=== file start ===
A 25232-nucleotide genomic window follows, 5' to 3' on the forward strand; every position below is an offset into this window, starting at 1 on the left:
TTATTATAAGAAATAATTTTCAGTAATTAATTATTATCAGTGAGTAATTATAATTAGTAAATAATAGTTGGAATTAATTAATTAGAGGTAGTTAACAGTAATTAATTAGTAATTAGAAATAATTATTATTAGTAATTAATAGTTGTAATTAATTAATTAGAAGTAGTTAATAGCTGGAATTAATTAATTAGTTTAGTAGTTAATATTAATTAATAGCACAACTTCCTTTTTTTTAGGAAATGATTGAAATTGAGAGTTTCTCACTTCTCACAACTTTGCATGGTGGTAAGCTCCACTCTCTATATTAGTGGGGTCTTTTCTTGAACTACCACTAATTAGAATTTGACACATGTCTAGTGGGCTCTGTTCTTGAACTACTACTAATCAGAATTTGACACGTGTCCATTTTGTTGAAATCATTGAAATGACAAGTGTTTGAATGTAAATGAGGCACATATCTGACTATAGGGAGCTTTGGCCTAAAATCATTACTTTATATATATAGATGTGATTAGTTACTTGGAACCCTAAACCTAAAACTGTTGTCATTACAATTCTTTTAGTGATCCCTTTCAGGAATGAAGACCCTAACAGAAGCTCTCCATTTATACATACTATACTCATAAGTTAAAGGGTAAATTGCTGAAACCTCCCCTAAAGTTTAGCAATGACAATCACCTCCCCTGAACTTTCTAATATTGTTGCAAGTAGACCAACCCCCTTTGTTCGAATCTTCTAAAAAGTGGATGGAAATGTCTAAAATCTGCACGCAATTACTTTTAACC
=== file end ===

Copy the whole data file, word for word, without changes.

A 25232-nucleotide genomic window follows, 5' to 3' on the forward strand; every position below is an offset into this window, starting at 1 on the left:
TTATTATAAGAAATAATTTTCAGTAATTAATTATTATCAGTGAGTAATTATAATTAGTAAATAATAGTTGGAATTAATTAATTAGAGGTAGTTAACAGTAATTAATTAGTAATTAGAAATAATTATTATTAGTAATTAATAGTTGTAATTAATTAATTAGAAGTAGTTAATAGCTGGAATTAATTAATTAGTTTAGTAGTTAATATTAATTAATAGCACAACTTCCTTTTTTTTAGGAAATGATTGAAATTGAGAGTTTCTCACTTCTCACAACTTTGCATGGTGGTAAGCTCCACTCTCTATATTAGTGGGGTCTTTTCTTGAACTACCACTAATTAGAATTTGACACATGTCTAGTGGGCTCTGTTCTTGAACTACTACTAATCAGAATTTGACACGTGTCCATTTTGTTGAAATCATTGAAATGACAAGTGTTTGAATGTAAATGAGGCACATATCTGACTATAGGGAGCTTTGGCCTAAAATCATTACTTTATATATATAGATGTGATTAGTTACTTGGAACCCTAAACCTAAAACTGTTGTCATTACAATTCTTTTAGTGATCCCTTTCAGGAATGAAGACCCTAACAGAAGCTCTCCATTTATACATACTATACTCATAAGTTAAAGGGTAAATTGCTGAAACCTCCCCTAAAGTTTAGCAATGACAATCACCTCCCCTGAACTTTCTAATATTGTTGCAAGTAGACCAACCCCCTTTGTTCGAATCTTCTAAAAAGTGGATGGAAATGTCTAAAATCTGCACGCAATTACTTTTAACC